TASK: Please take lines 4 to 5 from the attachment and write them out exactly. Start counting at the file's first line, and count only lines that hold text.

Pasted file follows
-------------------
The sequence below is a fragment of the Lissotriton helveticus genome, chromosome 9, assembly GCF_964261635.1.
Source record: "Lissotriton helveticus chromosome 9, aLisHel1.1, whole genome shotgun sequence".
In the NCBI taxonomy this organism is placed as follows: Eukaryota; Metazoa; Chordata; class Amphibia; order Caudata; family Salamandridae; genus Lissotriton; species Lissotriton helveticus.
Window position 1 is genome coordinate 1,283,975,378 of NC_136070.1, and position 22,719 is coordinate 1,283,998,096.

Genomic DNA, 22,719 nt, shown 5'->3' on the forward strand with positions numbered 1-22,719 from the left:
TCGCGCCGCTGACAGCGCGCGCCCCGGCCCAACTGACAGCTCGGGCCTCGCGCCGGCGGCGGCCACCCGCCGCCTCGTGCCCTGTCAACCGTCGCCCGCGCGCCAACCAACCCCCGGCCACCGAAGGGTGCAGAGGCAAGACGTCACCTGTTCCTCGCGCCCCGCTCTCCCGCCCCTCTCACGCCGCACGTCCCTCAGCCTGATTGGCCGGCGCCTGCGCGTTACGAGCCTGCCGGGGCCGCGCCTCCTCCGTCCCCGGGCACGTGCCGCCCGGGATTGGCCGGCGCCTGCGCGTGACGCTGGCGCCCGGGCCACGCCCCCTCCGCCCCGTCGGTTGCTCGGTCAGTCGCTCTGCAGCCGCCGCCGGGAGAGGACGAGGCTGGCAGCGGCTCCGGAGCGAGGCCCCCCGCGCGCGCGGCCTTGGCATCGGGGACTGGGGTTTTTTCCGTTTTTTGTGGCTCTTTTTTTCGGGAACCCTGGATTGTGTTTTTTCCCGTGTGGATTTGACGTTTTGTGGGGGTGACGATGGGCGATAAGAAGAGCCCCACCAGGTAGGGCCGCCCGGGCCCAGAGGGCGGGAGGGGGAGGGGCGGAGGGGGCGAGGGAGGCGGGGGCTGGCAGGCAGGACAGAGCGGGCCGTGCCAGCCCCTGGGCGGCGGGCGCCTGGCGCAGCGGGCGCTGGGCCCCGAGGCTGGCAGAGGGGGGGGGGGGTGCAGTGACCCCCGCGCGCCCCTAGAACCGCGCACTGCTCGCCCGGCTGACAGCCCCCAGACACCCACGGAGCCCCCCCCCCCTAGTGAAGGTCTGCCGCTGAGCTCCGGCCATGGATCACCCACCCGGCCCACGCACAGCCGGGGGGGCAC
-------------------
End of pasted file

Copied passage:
Window position 1 is genome coordinate 1,283,975,378 of NC_136070.1, and position 22,719 is coordinate 1,283,998,096.

Genomic DNA, 22,719 nt, shown 5'->3' on the forward strand with positions numbered 1-22,719 from the left: